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Tim Millett
Published by Tim Millett
08 October 2013

Communication is an essential part of any successful business. In order to compete fully within your own specific market sector, it is vital that you are able to communicate effectively with everyone you come into contact with in your working life.

It’s also essential to understand that the art of clear communication can and should be applied to the various ways we have of communicating with our colleagues and clients. For example, a specific set of skills will be required if we are talking with someone face to face, as body language will be added into the equation. But if we are sending an email, we have to rely on the words we use to communicate effectively with the person we are sending it to.

Talking to someone on the phone is another type of communication that requires some practice before we learn to do it effectively – indeed clear communication isn’t just a case of knowing what words to use to convey your ideas clearly, it also depends on how those words are used and in what physical context.

As part of the communication process, the ability to ask quality “open creative questions” and to listen empathetically will be a key ingredient of success. Indeed the first step in understanding others through communication lies in the “the one who asks questions leads the conversation” rule.

Clear communication also relies on your ability to think clearly, because without having a clear cut idea of what you want to achieve, you cannot convey what needs to be done to others. This will also have a knock-on effect to how other people perceive you – and this applies to everyone you work with, whatever their level in the organisation, as well as customers, suppliers and so on.

If you have ever worked with or for someone who sends mixed messages with their communication you’ll know how counter-productive it can be.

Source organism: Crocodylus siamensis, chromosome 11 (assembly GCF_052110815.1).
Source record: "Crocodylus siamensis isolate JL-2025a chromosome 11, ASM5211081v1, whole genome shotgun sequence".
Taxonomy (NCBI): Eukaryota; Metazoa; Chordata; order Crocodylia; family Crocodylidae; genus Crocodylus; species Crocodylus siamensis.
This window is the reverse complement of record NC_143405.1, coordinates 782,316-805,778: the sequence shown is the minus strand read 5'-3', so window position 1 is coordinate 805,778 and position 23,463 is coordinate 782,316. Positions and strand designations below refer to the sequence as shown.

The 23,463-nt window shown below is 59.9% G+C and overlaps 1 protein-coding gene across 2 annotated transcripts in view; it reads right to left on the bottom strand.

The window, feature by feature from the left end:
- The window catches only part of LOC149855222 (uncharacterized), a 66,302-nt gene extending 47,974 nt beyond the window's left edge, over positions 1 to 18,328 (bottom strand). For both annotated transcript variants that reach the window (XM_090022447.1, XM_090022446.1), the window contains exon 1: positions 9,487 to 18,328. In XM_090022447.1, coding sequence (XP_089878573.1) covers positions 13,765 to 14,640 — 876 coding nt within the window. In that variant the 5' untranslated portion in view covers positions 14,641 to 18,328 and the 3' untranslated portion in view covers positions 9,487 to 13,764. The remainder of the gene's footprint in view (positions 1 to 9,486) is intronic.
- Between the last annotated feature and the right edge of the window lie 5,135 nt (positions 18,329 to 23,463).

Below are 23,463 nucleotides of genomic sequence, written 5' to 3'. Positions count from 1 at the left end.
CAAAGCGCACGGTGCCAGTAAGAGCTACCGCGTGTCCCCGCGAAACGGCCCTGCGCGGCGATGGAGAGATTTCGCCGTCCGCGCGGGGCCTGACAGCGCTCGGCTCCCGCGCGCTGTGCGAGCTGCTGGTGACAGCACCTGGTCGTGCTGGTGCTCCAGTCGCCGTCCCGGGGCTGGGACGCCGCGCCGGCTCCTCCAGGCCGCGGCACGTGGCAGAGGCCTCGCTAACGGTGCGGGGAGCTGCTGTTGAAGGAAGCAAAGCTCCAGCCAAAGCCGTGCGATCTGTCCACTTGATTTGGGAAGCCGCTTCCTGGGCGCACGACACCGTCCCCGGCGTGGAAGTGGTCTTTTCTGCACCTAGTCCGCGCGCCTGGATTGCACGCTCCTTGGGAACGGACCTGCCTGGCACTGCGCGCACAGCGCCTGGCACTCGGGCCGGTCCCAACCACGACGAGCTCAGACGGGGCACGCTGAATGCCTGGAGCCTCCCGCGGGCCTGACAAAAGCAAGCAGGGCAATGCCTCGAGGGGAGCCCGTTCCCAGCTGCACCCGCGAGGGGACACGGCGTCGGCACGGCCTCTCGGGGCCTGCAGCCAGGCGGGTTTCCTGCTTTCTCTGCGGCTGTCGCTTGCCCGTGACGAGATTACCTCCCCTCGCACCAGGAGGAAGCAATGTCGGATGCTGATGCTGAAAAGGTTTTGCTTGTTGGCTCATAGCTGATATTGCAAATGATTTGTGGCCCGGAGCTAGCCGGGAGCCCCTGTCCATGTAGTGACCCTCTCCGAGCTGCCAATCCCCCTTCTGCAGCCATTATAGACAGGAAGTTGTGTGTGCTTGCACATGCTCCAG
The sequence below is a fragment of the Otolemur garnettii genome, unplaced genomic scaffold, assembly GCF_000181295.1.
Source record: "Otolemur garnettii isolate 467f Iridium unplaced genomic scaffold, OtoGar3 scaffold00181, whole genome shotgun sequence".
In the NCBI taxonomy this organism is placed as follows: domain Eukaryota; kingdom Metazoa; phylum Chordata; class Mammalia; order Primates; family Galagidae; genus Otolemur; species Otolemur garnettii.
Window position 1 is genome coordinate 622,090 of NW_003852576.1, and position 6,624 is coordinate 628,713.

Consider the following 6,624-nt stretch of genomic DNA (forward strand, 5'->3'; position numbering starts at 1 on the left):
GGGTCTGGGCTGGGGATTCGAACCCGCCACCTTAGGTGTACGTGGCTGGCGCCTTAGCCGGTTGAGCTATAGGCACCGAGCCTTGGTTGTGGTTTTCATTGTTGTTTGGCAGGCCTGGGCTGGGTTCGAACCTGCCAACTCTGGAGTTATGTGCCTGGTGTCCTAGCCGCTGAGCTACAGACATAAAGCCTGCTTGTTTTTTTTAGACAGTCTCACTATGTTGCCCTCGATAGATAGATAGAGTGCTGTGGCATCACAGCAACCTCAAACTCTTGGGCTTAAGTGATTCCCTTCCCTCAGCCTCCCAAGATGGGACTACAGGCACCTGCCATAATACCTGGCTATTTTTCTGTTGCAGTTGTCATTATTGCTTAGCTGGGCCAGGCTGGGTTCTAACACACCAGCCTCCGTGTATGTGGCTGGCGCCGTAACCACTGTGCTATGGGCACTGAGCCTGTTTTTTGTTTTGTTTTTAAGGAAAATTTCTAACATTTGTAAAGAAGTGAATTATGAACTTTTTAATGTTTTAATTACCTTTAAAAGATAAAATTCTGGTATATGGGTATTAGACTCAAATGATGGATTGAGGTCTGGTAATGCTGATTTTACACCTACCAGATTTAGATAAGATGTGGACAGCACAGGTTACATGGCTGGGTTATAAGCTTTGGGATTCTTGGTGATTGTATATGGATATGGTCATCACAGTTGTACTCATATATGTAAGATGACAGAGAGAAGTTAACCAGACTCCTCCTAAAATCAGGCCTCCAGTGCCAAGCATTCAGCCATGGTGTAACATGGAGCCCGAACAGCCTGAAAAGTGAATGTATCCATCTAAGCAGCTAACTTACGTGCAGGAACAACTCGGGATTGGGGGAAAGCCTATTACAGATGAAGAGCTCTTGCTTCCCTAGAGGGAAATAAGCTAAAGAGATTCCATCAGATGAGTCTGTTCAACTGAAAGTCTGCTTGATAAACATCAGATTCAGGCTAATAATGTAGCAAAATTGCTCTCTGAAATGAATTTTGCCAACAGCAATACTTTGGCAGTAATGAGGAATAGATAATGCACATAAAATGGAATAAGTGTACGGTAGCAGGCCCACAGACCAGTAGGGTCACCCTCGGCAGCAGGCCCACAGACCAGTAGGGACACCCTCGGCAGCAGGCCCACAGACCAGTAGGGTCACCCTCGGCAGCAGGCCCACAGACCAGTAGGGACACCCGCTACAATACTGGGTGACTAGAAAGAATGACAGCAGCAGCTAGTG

And if you are looking for the possibility of promotion (whether now or in the future) you should know that possessing and using clear communication skills will be a big factor in how well you could perform a more senior job role. To this end it can be well worth investing in a course on communication, whether it is financed by your company or done in your spare time. Either way, it will be positively perceived as an addition to your list of achievements.

Another key aspect of clear communication is directness. We can sometimes be nervous of asking for something that we want, but in reality we are much more likely to get it and avoid confusion if we state our needs clearly and simply. And our ability to say a considered “no” clearly confidently when appropriate will also create a positive impression of us as a leader.

Clear communication is a gradual process that is honed and improved upon with practice. But many of the results it brings can be seen immediately in many cases, making it easier to progress still further with our skills and our careers.

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